Healthcare, Chain Restaurant Menu Labeling, Data Security, and Tax Reform Top Industry Agenda

APRIL 30, 2014 - WASHINGTON, D.C. - Over 200 grocery retailers, wholesalers, and food industry state association executives from across the nation convened in Washington, DC today for the annual "Day in Washington" Supermarket Industry fly-in. Members of the National Grocers Association (NGA), Food Marketing Institute (FMI), and the Food Industry Association Executives (FIAE) will participate in over 210 meetings with their elected officials and key Congressional staff to advocate on legislative issues such as healthcare, tax reform, chain restaurant menu labeling, and data security during this two-day event, held Wednesday, April 30 and Thursday, May 1.

On top of many fly-in attendees' agenda is the definition of a full-time employee, which is set at only 30 hours average per week per month, under the Affordable Care Act (ACA). The supermarket industry has been steadfast in seeking flexibility and ways to minimize new burdens under the ACA in order for food retailers and wholesalers to continue providing quality health coverage that is affordable to both the employee and the employer.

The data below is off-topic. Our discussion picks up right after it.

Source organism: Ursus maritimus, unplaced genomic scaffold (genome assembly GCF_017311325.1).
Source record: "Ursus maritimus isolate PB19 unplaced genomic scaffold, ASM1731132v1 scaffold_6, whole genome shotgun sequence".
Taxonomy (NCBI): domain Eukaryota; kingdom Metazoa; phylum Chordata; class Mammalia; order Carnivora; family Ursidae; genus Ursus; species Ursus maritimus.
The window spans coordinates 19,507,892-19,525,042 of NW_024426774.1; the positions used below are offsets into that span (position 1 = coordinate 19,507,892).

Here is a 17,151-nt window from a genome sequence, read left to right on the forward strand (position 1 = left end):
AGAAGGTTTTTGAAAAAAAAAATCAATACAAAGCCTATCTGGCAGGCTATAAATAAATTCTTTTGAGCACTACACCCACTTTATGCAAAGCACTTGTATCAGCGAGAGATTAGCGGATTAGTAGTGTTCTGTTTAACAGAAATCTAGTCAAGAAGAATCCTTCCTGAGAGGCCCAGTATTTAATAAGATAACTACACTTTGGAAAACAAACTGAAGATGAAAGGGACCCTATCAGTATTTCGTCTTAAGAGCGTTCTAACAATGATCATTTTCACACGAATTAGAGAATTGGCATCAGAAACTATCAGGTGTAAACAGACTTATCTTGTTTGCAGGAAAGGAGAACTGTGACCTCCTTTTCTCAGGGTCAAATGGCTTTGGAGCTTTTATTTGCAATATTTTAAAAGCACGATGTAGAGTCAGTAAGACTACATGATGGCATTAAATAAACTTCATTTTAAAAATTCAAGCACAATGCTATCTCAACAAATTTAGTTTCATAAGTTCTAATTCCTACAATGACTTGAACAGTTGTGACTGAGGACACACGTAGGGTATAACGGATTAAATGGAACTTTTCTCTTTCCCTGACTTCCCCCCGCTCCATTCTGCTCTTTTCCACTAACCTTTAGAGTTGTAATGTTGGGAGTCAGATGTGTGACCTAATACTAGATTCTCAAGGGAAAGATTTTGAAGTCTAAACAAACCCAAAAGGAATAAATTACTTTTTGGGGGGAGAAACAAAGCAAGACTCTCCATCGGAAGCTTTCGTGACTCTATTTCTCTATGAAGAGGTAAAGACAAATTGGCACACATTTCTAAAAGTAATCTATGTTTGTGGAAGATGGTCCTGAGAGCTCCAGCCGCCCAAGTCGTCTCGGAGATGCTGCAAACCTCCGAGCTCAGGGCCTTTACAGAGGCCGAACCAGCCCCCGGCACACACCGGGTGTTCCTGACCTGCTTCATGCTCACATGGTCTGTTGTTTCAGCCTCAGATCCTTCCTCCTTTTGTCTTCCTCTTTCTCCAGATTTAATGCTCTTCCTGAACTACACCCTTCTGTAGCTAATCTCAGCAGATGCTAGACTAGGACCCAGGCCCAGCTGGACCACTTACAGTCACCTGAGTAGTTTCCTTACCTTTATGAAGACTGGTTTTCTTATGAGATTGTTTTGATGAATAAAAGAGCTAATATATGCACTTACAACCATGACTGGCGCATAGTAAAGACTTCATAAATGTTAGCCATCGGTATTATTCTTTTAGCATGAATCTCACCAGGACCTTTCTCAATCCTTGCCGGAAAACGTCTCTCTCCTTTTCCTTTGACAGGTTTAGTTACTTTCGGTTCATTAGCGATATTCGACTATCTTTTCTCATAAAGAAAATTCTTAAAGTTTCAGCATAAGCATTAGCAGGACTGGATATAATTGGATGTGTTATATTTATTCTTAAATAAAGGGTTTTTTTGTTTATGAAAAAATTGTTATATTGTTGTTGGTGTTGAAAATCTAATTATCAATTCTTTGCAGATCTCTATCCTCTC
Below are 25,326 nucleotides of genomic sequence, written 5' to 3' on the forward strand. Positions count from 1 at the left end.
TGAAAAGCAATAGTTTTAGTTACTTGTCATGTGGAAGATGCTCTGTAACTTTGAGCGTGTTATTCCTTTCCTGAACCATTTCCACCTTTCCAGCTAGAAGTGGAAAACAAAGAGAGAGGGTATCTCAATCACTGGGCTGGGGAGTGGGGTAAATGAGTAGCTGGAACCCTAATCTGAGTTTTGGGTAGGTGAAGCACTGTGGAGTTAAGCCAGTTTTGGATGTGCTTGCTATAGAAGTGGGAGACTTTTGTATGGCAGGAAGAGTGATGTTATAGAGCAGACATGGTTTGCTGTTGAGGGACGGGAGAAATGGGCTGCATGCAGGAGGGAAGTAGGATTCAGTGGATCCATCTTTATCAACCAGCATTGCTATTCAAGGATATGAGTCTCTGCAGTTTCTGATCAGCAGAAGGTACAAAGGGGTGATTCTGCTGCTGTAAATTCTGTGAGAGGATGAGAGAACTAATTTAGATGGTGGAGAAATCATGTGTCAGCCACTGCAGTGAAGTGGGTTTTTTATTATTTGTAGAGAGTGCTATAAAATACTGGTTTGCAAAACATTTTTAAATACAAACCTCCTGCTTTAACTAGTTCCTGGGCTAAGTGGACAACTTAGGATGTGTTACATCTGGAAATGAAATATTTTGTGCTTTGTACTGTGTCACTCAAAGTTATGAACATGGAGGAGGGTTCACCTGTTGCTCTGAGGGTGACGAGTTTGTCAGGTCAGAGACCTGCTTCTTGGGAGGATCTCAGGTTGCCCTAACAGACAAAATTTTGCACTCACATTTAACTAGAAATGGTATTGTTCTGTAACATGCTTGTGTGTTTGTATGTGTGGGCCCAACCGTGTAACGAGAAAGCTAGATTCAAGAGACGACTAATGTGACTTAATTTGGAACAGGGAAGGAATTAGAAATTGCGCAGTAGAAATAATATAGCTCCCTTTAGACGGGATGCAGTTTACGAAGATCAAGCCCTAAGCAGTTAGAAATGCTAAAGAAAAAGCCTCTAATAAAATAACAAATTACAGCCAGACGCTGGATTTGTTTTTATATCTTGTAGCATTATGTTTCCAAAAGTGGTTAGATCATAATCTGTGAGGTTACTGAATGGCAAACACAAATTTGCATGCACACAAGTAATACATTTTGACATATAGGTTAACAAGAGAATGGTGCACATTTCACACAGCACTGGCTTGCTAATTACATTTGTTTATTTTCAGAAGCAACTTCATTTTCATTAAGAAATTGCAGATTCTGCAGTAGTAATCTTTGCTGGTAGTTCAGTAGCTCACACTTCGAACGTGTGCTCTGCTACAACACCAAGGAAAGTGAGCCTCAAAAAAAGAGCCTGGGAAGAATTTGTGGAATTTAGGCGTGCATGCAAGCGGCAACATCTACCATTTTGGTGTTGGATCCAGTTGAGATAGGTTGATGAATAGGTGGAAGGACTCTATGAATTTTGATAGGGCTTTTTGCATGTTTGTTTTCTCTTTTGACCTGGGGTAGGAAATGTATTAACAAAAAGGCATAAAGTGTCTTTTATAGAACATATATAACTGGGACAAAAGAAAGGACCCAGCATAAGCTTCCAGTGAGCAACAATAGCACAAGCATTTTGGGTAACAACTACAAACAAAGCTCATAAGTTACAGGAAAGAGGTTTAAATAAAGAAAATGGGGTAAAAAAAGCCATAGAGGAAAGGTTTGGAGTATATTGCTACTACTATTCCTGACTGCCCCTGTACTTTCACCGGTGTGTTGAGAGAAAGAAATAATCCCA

While the Administration has taken steps to provide some flexibility within the regulatory process, there are several outstanding concerns with the law itself that are impacting how grocers manage their workforce, adjust work schedules and offer employee benefits well beyond health care. Both FMI and NGA advocated in support of the Save American Workers Act (H.R. 2575), which passed the U.S. House earlier this month.

"The supermarket industry plays a critical role in our nation's economic growth; creating jobs and paying billions in tax revenue," said Peter J. Larkin, President and CEO, NGA. "It is increasingly important that policymakers in Washington hear first-hand from grocery executives about how legislation and regulations directly impact the supermarket industry, their employees, and ultimately, the consumers they serve."

"Supermarkets are the place where the real-life economic, social and health concerns of the American public become manifest," said Leslie G. Sarasin, President and CEO of the Food Marketing Institute. "With such a close working relationship with their customers, this makes food retailers the voice our legislators need most to hear to help heal the existing disconnect between Washington, D.C. and the citizens they represent."